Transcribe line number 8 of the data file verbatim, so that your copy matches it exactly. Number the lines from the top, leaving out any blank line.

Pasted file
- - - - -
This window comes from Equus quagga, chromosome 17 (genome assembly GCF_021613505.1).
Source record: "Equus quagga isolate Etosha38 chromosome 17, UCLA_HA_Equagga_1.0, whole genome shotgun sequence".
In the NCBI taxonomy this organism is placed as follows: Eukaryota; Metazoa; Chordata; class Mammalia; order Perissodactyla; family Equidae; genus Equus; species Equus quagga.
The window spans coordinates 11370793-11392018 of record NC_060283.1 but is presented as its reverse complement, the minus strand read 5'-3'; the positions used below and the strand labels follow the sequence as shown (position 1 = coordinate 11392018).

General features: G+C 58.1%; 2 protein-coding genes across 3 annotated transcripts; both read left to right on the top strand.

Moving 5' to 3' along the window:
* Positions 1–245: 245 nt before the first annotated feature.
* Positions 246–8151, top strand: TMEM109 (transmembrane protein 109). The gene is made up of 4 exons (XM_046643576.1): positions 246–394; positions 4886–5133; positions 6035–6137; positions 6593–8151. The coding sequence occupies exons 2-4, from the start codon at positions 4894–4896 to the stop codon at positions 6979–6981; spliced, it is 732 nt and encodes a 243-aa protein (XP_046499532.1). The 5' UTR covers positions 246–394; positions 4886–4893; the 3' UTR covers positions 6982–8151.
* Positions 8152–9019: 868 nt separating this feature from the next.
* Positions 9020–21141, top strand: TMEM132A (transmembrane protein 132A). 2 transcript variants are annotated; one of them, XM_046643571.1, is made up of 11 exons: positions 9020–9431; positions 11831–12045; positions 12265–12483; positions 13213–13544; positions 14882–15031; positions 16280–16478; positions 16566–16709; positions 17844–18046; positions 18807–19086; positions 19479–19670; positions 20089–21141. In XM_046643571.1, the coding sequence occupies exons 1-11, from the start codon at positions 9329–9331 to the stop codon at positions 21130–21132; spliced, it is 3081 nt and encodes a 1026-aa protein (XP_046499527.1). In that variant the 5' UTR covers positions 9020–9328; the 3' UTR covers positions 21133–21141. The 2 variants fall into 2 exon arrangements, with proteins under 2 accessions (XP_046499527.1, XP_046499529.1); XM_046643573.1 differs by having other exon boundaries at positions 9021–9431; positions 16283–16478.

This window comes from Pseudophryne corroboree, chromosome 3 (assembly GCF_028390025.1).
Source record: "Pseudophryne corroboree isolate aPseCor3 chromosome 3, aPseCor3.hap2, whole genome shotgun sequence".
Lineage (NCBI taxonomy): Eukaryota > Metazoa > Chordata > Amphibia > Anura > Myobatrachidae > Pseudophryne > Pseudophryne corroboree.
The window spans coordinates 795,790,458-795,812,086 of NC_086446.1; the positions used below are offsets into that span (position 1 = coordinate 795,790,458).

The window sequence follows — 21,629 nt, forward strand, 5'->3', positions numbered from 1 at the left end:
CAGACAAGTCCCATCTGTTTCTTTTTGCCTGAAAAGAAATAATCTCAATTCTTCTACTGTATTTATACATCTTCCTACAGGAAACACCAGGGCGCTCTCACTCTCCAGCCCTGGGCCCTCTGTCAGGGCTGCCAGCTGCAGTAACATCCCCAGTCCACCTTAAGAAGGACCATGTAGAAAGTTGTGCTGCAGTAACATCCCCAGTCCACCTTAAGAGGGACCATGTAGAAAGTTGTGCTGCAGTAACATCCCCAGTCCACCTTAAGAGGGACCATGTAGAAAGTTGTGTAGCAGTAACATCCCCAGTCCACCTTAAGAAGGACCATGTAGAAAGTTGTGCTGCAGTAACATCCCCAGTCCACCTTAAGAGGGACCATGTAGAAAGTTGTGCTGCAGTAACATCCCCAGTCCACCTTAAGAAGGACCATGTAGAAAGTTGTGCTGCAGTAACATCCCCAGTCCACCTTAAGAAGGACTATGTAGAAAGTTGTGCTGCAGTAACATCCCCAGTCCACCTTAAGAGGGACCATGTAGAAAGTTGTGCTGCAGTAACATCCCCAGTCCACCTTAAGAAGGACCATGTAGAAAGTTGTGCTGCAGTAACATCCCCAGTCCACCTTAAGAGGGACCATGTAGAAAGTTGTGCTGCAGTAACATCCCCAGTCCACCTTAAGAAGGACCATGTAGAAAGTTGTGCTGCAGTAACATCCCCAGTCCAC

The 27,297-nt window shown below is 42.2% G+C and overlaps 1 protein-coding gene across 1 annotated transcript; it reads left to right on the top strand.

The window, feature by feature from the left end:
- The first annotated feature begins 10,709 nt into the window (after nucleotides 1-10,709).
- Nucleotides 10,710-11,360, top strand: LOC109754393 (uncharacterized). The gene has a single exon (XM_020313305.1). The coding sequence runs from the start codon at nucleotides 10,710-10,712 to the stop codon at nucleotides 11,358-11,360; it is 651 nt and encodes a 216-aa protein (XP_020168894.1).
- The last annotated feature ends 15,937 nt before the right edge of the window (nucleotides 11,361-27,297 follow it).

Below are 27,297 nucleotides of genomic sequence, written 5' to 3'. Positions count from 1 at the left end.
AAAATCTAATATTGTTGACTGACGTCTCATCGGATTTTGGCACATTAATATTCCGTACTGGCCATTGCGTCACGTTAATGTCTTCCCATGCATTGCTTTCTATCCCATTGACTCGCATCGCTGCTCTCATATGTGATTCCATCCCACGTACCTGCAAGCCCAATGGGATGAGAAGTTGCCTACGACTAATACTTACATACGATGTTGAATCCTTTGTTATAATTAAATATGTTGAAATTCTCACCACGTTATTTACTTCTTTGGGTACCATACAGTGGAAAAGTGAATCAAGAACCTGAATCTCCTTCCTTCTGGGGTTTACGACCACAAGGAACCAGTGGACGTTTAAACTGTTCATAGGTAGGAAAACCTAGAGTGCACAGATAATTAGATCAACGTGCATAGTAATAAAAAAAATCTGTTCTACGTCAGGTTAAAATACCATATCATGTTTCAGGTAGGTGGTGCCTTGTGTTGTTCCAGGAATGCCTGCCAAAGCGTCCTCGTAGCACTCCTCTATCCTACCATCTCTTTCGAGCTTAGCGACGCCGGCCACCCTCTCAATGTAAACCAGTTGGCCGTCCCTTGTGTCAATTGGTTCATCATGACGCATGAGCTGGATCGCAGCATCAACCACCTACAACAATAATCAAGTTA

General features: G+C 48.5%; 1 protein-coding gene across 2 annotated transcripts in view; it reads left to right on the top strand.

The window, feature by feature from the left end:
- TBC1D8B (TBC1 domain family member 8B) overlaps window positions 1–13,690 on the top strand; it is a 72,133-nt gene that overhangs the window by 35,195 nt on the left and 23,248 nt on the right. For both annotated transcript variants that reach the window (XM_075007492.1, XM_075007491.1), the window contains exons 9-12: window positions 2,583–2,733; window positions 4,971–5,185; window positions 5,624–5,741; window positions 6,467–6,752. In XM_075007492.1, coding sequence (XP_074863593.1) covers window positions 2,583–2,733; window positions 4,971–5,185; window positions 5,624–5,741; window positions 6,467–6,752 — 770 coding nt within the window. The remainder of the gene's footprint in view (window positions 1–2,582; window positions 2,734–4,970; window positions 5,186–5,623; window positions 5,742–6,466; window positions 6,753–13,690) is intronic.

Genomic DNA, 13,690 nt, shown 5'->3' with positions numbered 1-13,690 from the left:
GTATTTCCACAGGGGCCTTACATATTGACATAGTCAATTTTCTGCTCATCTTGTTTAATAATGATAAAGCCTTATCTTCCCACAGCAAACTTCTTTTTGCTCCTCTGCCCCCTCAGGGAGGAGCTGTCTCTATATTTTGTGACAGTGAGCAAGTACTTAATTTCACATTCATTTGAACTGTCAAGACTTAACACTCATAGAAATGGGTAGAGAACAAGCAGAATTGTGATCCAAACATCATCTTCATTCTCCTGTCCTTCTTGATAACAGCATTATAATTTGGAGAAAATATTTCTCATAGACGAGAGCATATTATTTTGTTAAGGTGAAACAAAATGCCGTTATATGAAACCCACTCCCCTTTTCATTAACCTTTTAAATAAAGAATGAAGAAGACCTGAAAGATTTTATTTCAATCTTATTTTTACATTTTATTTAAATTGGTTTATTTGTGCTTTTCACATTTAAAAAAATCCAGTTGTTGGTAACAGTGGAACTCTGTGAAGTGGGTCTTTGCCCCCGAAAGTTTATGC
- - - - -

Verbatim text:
* Positions 246–8151, top strand: TMEM109 (transmembrane protein 109). The gene is made up of 4 exons (XM_046643576.1): positions 246–394; positions 4886–5133; positions 6035–6137; positions 6593–8151. The coding sequence occupies exons 2-4, from the start codon at positions 4894–4896 to the stop codon at positions 6979–6981; spliced, it is 732 nt and encodes a 243-aa protein (XP_046499532.1). The 5' UTR covers positions 246–394; positions 4886–4893; the 3' UTR covers positions 6982–8151.